When you run PROC SGPLOT, it writes a graph template and uses it to create a graph. You can then use that template to create the graph with PROC SGRENDER. You can also edit the template and then create a modified graph. This can be handy when PROC SGPLOT almost does what you want, but you need to use the GTL to control an option that is not available in PROC SGPLOT.
Consider the following step, which creates a horizontal bar chart along with four axis tables:
title; ods graphics on / width=480 height=480; proc sgplot data=sashelp.class noborder tmplout='temp.txt' noautolegend; styleattrs datacolors=(blue pink); yaxistable name age / y=name position=left; hbarparm category=name response=age / x2axis group=sex barwidth=0.4 nooutline; yaxistable height weight / y=name position=right; yaxis display=none; x2axis display=(noticks nolabel) grid; label name='00'x; run;
The TMPLOUT= option writes the graph template to a file, temp.txt. You can edit that file to make a modified template. However, the template in the file is hard to read because the lines are long and are not properly indented. Here is an easy way to create a second file that contains an indented template:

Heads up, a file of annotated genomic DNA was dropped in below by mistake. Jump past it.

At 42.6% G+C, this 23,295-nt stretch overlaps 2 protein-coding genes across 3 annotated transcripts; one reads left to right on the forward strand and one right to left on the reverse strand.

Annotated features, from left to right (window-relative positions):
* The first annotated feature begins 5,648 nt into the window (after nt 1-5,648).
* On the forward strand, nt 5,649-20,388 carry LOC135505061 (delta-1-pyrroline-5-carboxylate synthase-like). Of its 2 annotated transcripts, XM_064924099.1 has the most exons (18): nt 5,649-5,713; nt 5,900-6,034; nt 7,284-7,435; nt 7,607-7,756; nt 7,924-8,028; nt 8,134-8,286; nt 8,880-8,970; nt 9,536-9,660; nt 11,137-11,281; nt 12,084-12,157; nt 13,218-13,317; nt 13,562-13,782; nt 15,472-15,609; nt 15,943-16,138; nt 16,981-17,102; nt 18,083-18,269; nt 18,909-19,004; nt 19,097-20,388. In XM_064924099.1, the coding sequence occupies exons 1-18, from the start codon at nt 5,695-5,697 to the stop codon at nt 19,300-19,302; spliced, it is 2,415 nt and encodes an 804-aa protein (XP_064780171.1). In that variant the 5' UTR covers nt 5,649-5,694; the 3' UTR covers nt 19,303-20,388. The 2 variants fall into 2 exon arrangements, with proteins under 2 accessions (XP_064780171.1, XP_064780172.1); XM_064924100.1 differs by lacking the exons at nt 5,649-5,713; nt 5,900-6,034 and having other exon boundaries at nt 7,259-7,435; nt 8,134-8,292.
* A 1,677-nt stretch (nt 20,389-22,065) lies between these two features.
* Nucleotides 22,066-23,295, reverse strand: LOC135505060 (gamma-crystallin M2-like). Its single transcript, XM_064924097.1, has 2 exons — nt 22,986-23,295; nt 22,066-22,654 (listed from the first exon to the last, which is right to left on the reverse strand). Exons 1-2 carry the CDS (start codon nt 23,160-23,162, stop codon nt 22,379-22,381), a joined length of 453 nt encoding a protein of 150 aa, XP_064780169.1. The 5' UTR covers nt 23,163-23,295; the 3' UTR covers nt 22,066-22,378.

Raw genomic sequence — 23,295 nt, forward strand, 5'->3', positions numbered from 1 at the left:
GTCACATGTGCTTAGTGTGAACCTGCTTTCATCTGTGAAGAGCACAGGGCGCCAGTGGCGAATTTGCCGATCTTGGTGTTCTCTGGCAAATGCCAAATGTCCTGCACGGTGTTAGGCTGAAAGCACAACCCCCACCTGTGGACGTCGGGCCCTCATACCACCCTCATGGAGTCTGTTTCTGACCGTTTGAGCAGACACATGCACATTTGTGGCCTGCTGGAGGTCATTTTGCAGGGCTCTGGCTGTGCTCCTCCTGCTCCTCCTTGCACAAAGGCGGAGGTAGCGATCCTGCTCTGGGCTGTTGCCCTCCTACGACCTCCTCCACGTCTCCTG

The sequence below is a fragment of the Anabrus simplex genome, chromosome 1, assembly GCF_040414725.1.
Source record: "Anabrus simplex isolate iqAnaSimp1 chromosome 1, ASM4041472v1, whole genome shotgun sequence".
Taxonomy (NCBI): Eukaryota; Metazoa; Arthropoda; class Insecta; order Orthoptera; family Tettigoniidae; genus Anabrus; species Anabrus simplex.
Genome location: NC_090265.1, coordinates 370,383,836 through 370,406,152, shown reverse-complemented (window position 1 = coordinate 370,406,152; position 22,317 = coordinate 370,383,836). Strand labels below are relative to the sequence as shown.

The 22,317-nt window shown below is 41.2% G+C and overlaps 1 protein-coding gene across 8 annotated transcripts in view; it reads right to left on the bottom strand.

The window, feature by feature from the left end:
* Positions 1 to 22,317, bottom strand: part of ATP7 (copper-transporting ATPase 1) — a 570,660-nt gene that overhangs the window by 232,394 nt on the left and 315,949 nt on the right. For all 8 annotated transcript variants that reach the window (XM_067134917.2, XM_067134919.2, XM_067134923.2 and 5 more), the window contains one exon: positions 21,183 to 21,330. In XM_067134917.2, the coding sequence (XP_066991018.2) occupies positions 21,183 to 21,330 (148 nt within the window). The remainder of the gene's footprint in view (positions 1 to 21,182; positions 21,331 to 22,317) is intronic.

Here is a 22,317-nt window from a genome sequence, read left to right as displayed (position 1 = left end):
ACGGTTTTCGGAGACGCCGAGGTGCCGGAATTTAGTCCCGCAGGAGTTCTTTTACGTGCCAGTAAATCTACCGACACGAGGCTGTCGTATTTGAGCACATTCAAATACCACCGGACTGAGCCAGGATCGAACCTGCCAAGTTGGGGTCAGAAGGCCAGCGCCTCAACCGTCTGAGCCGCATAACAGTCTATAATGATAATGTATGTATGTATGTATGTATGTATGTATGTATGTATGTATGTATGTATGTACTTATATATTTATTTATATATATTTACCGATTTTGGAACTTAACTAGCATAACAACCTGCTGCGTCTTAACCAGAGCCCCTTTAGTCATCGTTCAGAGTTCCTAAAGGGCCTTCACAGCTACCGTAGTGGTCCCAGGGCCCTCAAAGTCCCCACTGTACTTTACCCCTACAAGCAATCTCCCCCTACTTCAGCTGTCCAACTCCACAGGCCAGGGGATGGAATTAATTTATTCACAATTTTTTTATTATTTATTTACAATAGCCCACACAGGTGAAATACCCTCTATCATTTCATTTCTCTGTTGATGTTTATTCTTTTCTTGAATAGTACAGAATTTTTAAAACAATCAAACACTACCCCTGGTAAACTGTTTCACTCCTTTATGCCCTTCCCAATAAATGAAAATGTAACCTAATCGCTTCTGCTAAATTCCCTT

%inc 'temp.txt' / nosrc; filename temp 'temp2.txt' lrecl=80; proc template; source sgplot / file=temp; quit;
The %INC statement compiles the template that PROC SGPLOT wrote. PROC TEMPLATE along with the SOURCE statement displays template source code. The FILE= option writes that source code to a file. This code is indented.
You can edit this code with an editor. You can instead edit either the original or the indented file by using a DATA step. The following step changes the template name and specifies explicit column weights (proportions) for each column:
data _null_; infile 'temp.txt'; input; _infile_ = tranwrd(_infile_, 'statgraph sgplot', 'statgraph axistables'); _infile_ = tranwrd(_infile_, 'columnweights=preferred', 'columnweights=(0.2 0.1 0.4 0.15 0.15)'); call execute(_infile_); run; proc sgrender data=sashelp.class template=axistables; run;
The DATA step reads each line from the file temp.txt. The TRANWRD function changes two lines translating one string into another. The CALL EXECUTE statement writes out the original and the modified lines. PROC SGRENDER creates the graph using the modified template.
By default, the PROC SGPLOT template determines how wide to make each column based on the contents of the column. This is almost always fine, but if you have a BY variable, you might want the column widths to be the same for each graph. By using a DATA step instead of an editor to modify your template, you ensure that your results are reproducible. You can incorporate the template editing directly into production SAS jobs.